ICT for Development ICT4D in Nepal – Status & Potentials

This is an entry to the LOCUS 2015 Technology Blogging Competition.

It is believed that IT is the most important factor for integrating the developing and developed countries. We cannot ignore the effect of World Wide Web in our daily life even in developing countries. The Internet is spreading into almost every part of the world and we face every day emergence of new application and technologies. This trend is transforming societies into e-societies, e-business, e-health care, e-government and so forth, have already been substantially developed in many developed countries.

ICT for Development in Nepal

Nepal’s information and communication technology (ICT) sector is seen as epitomizing the opportunity that globalization offers a low-income developing country. The success of Nepalese techno-entrepreneurs in past few years and the rapid growth of the Nepalese software and IT-enabled services industries, especially its export segment, have buoyed expectations of the potential for growth and human development that ICT holds out in this country.

ICT4D – Where does Nepal stand?

Nepal thought to be a developing country, still has not been able to make maximum use of Information and Communication Technology for Development (ICT4D). Well, everywhere I see is all those pens and papers with people to write/note it down. According to Central Bureau of Statistics (2010/2011), about only 43 percent of the households in Nepal have access to internet facility within the reach of 30 minutes. In urban areas access to these facilities is far better compared with the access in the rural areas. Nepal has its own critical scenario, where different parties (Governmental, Public, or Private) lacks use of ICT in different fields. Most renowned economic sectors in Nepal like tourism, agriculture, tax, banking, commerce, health-care, education, environment-management and transportation are using only least of ICT related facilities which has made it a non-effective and slow performance, boring-to-use-sectors.

People in figure 1 are waiting on a queue for their turn to fill up government forms and 2 shows solution to that long queue by using computer station.
People in figure 1 are waiting on a queue for their turn to fill up government forms and 2 shows solution to that long queue by using computer station.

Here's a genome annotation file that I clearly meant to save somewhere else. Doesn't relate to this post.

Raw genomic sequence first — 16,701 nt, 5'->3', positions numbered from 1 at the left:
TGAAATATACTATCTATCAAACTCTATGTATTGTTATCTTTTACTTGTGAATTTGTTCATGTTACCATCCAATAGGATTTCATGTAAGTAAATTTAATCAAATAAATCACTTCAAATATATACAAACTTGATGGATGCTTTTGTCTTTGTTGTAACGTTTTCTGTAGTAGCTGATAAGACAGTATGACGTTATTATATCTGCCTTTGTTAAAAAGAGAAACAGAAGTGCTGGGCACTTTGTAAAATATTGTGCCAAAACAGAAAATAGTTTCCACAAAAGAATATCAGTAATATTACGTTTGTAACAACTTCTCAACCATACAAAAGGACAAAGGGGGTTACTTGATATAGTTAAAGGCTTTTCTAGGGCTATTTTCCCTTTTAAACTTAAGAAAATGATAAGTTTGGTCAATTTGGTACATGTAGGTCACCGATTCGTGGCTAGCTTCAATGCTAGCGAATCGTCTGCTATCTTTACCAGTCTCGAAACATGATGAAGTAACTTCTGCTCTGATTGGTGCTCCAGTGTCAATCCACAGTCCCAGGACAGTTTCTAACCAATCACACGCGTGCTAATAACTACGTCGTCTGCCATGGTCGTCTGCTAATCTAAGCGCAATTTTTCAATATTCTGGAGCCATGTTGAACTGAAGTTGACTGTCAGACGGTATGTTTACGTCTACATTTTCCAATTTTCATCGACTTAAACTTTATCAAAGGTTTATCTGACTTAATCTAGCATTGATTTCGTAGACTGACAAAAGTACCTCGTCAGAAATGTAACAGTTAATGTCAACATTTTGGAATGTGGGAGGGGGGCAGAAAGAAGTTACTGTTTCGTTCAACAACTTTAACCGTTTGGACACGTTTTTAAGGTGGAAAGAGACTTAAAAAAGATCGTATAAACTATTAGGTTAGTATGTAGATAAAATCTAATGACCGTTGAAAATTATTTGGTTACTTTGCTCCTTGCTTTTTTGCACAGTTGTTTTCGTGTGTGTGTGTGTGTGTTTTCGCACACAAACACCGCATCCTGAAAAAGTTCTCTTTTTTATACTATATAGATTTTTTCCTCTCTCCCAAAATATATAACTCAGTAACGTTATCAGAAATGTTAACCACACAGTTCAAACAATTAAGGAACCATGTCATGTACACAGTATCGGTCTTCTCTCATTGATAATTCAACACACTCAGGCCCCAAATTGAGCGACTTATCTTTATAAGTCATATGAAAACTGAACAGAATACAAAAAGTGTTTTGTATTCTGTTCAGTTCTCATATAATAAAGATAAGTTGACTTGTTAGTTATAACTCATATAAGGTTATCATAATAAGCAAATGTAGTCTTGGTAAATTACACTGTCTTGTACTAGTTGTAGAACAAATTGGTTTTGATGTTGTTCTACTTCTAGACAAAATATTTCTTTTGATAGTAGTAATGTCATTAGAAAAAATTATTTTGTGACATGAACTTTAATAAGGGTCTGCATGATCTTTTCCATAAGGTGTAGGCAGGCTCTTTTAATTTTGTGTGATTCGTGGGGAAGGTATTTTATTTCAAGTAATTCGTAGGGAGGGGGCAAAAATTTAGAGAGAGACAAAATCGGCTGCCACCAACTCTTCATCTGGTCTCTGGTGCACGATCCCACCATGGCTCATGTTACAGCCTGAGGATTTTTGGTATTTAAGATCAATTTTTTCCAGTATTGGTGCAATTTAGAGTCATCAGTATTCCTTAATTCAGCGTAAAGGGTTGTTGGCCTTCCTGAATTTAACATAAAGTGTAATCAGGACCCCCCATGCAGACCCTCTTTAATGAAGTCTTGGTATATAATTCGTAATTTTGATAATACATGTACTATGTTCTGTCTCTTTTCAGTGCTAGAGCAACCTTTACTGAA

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But apart from that, awareness and education has made some changes, Nepalese youth and entrepreneurs are motivated towards IT and Web related services. As an example, a group of students and entrepreneurs in different cities of Nepal are organized to conduct several meet-ups once a month to talk about IT related stuffs, which have become an aid for students and entrepreneurs to conduct their own start-ups. (Source: Facebook Group Entrepreneurs for Nepal) Different IT-enabled services industries are established to give IT services in different private and self organized organizations. Software including Mobile and Web Application developed by Nepalese developers are now bought and used by many people worldwide. Youths involved in agriculture sector are now aware about e-agriculture and slowly making their move towards it. An example can be the involvement of people in websites like Agriculture In Nepal, National Tea and Coffee Development Board and some other.

Does Nepal and Nepalese bear that potential for ICT4D?

Potential and Possibilities of ICT4D in Nepal

In single line summary, ICT for Development in Nepal is in emerging status with heavy potentials and possibilities. From a Facebook Group (Entrepreneurs for Nepal) survey made by Ujwal Thapa on topic “What kind of business are you thinking of starting within a year?कस्तो खाले बिजिनेस खोल्ने ईच्छा छ तपाईलाई यो बर्ष भित्र?”, 245 people agreed to सुचना प्रविधि Information Technology (IT). This totally shows interest of youth on IT.

ICT applications can support sustainable development, in the fields of public administration, business, education and training, health, employment, environment, agriculture and science within the framework of national e-strategies. This would include actions within the following sectors:

E-Government Scenario, source www.aph.gov.au
E-Government Scenario, source www.aph.gov.au


  1. Implement e-government strategies focusing on applications aimed at innovating and promoting transparency in public administrations and democratic processes, improving efficiency and strengthening relations with citizens.
  2. Develop national e-government initiatives and services, at all levels, adapted to the needs of citizens and business, to achieve a more efficient allocation of resources and public goods.
  3. Support international cooperation initiatives in the field of e-government, in order to enhance transparency, accountability and efficiency at all levels of government.


First figure shows traditional farming in Nepal and second figure shows use of Technology on Agriculture Development
First figure shows traditional farming in Nepal and second figure shows use of Technology on Agriculture Development